There’s a common trope of “Monday blues”, of being back at your desk first thing with the weekend gone in a blur. Those who know me well the the only ones not suprised to hear I am quite the opposite. I dislike how rudderless I get on weekends. Then, when I sit at my desk on a Monday, I go through my Trello and before long, I am back in control. What I need to do is capture that urgency at home, but for one huge problem: fatigue.
I get tired a lot. This has been a problem for most of the last twelve or so years, starting in the time after I left college. Looking back in hindsight, I can spot a pattern: when I had less life structure, my fatigue got worse. When you do a bit of reading into contempory psychology and medical research, that is no suprise. Focus is key. Staring at a screen is not the greatest thing for mental faculties, but having a strong day structure? If you have that, almost nothing else matters.
So what do I do to transfer that to the weekend? Well, long time imaginary readers will know this is a long way from the first time I’ve asked that. The best I can do is rehash the old approach and try to tweak it. That does not sound like a fantastic way to go about it, but in my current state that’s all I can do. If I push my weekends to be workfests too hard when I’m already going to lose a lot of time to the election, I’ll get ill. Of course, that takes me going to help with the election. I need to do that this weekend, I don’t care if I’m well enough or not.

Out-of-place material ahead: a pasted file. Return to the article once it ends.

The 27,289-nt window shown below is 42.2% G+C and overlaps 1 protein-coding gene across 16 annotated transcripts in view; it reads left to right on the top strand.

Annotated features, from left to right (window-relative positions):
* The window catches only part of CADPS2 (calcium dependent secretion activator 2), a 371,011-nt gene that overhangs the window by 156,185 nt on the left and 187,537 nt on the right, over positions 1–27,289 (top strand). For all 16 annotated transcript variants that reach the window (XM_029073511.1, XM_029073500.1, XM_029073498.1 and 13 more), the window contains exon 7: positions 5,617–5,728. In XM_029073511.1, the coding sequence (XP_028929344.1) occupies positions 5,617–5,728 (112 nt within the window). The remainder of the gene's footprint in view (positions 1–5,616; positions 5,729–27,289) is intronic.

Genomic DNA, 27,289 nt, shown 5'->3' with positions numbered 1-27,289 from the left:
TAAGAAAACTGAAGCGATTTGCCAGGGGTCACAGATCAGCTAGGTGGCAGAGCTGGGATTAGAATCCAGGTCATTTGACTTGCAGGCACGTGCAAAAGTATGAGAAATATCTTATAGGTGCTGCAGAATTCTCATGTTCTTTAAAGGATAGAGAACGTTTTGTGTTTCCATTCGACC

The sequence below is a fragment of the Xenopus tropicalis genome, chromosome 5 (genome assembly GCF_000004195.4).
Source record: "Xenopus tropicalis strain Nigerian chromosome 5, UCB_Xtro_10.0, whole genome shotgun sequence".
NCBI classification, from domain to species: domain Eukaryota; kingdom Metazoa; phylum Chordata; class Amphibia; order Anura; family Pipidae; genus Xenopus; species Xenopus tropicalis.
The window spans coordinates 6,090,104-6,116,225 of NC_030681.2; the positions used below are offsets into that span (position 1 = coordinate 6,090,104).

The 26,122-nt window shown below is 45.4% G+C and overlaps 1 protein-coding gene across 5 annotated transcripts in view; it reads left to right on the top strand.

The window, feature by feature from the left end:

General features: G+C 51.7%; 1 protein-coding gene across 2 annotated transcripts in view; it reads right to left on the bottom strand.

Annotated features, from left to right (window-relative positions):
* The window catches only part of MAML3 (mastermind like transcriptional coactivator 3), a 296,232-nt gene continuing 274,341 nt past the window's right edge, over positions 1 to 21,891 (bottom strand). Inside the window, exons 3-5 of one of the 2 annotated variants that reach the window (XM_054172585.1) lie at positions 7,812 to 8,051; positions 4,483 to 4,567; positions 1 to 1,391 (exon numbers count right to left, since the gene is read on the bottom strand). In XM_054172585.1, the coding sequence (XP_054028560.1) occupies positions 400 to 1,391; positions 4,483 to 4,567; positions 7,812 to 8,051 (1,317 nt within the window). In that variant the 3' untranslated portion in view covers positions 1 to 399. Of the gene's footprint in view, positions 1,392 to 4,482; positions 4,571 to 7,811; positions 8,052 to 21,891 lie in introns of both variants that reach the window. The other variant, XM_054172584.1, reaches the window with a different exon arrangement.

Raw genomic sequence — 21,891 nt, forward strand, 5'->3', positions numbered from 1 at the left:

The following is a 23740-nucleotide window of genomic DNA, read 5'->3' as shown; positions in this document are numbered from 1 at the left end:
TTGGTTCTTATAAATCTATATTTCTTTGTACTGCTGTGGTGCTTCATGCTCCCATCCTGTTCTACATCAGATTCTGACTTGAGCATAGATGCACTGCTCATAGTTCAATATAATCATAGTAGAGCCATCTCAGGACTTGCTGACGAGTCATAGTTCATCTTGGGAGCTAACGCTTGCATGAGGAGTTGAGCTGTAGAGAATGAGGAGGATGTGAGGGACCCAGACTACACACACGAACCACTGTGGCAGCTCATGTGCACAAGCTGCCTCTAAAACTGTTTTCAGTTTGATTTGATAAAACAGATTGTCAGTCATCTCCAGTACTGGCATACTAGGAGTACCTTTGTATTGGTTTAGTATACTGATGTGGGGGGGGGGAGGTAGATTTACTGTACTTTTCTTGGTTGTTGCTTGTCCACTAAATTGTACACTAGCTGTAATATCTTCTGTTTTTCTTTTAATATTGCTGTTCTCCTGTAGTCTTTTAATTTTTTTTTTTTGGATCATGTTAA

If I can nail weekends, I can start transforming my life for at least a day a week into what I want it to be going forwards. I get up, go for a 20 minute walk at half 8. I get to a desk, at home, or wherever. I start to work, on my writing, and do an 8 hour work day. I write, but I also plan, and do social media engagement. That is my goal. If I can ever afford the desk at CoHub that’d be where I’d go. I work six days a week, and if I make £200 a month as a writer, that becomes four days a week at the college, two at my writers desk. That’s still pipe dream right now, but it’s not impossible.
I spoke to a friend this weekend about where I draw my motivation from. It sounds silly, but a big part of it is living in my imagination, on what would happen if a book took off, or got an adaptation. It’s a bit childish, but it also gives me a pinch of that validation many writers crave, and few are lucky enough to find. Even when it’s a little dream, like that paycheck changing my hobby into a job, that’s what gets me up in the morning. Now, I need to figure out how to do that at the weekend. One step at a time.